Anyway, I’m sure Dawkins feels the same way I do: I recognize that I might not have had a comfortable life and the opportunity to go to college without that slave labor. As soon as I get a time machine, I’ll right that injustice.

  65. says

    Of course there is no personal liability on the part of slave owner descendants. But the society as a whole does have a responsibility of righting the wrongs of the past. But it’s not like they’d go through the census data of the 18th and 19th centuries and ask the descendants of slave owners to pay up.

    I also think that nobility and certain “old money” families have benefited from a system that was geared towards them. Again, they cannot be held personally responsible. What could be done, but will probably never happen, is to increase the inheritance tax rate substantially (starting say from 10m onwards).

  66. Gregory Greenwood says

    “Well, some people might suggest that you could have inherited a gene for supporting slavery from Henry Dawkins.”

    Teh stoopid, it burns!

    Not only is it ridiculous to invent a slavery gene, but it’s a selective absurdity to cherry-pick members of a large population of remote relatives and claim that an individual is responsible for everything every ancestor did. That’s a rather biblical position to take, I think.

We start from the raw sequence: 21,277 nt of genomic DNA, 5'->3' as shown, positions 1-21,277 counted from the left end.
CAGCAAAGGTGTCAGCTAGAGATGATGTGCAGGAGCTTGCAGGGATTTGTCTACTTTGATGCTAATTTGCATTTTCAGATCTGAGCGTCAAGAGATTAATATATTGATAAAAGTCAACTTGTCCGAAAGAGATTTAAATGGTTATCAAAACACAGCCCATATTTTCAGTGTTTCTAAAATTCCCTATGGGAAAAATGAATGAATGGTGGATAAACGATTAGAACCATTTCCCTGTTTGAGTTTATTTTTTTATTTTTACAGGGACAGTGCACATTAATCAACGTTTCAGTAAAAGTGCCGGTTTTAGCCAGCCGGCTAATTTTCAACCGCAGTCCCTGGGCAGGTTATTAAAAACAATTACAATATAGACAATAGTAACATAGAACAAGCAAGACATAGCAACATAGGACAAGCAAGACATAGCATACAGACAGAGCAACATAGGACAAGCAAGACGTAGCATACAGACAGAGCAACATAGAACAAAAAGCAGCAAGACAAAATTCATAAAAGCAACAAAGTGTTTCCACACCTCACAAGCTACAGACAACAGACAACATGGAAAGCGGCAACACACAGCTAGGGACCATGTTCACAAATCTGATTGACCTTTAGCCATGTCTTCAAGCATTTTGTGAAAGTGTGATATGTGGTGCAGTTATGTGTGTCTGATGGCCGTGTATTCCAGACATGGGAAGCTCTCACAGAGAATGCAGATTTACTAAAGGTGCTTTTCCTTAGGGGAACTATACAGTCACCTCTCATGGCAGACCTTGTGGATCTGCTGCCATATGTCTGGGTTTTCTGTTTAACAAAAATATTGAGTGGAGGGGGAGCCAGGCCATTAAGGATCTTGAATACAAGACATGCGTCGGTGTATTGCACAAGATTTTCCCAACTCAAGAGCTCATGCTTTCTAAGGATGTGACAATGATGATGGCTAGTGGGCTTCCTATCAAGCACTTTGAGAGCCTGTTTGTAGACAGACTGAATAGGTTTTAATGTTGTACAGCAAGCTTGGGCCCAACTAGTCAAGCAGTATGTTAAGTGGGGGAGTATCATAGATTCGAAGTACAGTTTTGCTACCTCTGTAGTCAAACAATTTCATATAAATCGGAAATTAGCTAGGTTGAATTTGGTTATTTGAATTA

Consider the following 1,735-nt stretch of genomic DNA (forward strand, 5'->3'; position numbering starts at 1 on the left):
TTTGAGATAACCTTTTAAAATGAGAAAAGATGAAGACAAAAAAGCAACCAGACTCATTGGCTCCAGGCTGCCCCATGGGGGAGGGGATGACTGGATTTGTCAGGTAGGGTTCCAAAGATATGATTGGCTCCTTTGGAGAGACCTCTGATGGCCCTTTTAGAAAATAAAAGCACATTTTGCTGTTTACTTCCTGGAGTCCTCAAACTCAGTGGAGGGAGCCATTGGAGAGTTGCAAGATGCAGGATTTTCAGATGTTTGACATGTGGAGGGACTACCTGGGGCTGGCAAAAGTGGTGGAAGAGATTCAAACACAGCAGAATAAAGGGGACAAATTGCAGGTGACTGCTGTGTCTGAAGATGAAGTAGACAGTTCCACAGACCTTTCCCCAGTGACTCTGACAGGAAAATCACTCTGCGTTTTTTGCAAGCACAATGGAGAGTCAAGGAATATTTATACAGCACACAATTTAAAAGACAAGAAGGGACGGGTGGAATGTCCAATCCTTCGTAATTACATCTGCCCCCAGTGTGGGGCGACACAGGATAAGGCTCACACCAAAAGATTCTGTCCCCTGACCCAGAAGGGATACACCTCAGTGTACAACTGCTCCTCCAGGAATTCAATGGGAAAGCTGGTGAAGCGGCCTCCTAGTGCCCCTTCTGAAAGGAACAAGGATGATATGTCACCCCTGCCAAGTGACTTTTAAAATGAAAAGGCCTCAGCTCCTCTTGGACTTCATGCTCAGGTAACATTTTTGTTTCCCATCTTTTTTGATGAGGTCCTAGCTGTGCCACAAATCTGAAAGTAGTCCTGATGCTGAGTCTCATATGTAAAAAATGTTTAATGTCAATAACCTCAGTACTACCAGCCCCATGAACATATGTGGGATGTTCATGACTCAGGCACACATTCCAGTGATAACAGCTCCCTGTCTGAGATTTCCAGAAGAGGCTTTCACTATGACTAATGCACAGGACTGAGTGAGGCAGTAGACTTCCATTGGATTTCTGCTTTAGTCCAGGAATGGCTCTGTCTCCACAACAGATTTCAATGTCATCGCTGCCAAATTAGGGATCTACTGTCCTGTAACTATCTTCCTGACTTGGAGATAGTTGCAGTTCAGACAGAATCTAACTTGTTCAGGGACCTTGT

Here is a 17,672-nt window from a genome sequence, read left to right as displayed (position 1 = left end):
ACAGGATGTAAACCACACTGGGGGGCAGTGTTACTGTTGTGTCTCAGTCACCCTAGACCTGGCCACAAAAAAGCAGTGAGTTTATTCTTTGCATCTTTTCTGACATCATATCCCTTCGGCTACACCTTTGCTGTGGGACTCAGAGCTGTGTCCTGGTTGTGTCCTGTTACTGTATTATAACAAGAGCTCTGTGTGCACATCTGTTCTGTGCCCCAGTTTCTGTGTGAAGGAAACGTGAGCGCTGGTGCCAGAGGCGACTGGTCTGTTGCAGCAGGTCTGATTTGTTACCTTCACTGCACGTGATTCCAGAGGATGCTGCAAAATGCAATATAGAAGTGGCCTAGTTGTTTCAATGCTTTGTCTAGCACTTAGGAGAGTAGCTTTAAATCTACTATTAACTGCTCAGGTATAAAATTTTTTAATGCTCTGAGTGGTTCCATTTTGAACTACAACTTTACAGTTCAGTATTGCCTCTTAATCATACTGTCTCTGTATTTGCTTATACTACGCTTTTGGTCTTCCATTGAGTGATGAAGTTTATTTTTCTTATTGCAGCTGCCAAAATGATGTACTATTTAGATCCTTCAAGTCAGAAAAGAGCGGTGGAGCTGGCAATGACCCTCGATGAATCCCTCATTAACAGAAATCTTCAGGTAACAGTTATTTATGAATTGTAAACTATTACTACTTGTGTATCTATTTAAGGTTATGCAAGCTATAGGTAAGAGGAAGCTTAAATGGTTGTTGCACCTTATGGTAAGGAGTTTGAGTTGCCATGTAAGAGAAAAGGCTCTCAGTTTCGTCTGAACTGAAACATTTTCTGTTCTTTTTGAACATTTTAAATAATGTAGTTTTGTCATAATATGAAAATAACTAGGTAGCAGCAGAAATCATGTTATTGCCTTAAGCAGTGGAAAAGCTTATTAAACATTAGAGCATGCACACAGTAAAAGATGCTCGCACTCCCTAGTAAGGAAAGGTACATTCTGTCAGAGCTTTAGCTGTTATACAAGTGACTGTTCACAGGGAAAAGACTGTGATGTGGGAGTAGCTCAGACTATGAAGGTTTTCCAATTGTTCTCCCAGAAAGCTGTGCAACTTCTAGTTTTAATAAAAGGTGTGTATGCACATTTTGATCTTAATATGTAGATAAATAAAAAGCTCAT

This is indeed a biblical mentality – the idea that a person can be born ‘evil’ or ‘sinful’, the concept that the sins of the parent should be visited upon the child, the whole toxic construct of ‘original sin’ and the supposed heritability of immorality is one of the nastier aspects of a religion full of hatred, bile and bigotry. This is simply an attempt to update original sin by ineptly seeking to co-opt genetic science to the cause of theistic character assassination of a prominent atheist. Of course, as is usual with fundies, this cretin succeeds only in demosntrating his lack of understanding of evolutionary theory and generally puts his idiocy on display for the whole world to see.

    Of course, this Telegraph hack’s target audience is as foolish as he is, so he probably is not overly concerned with the liklihood that his anti-scientific blather will trigger an intellectual gag reflex.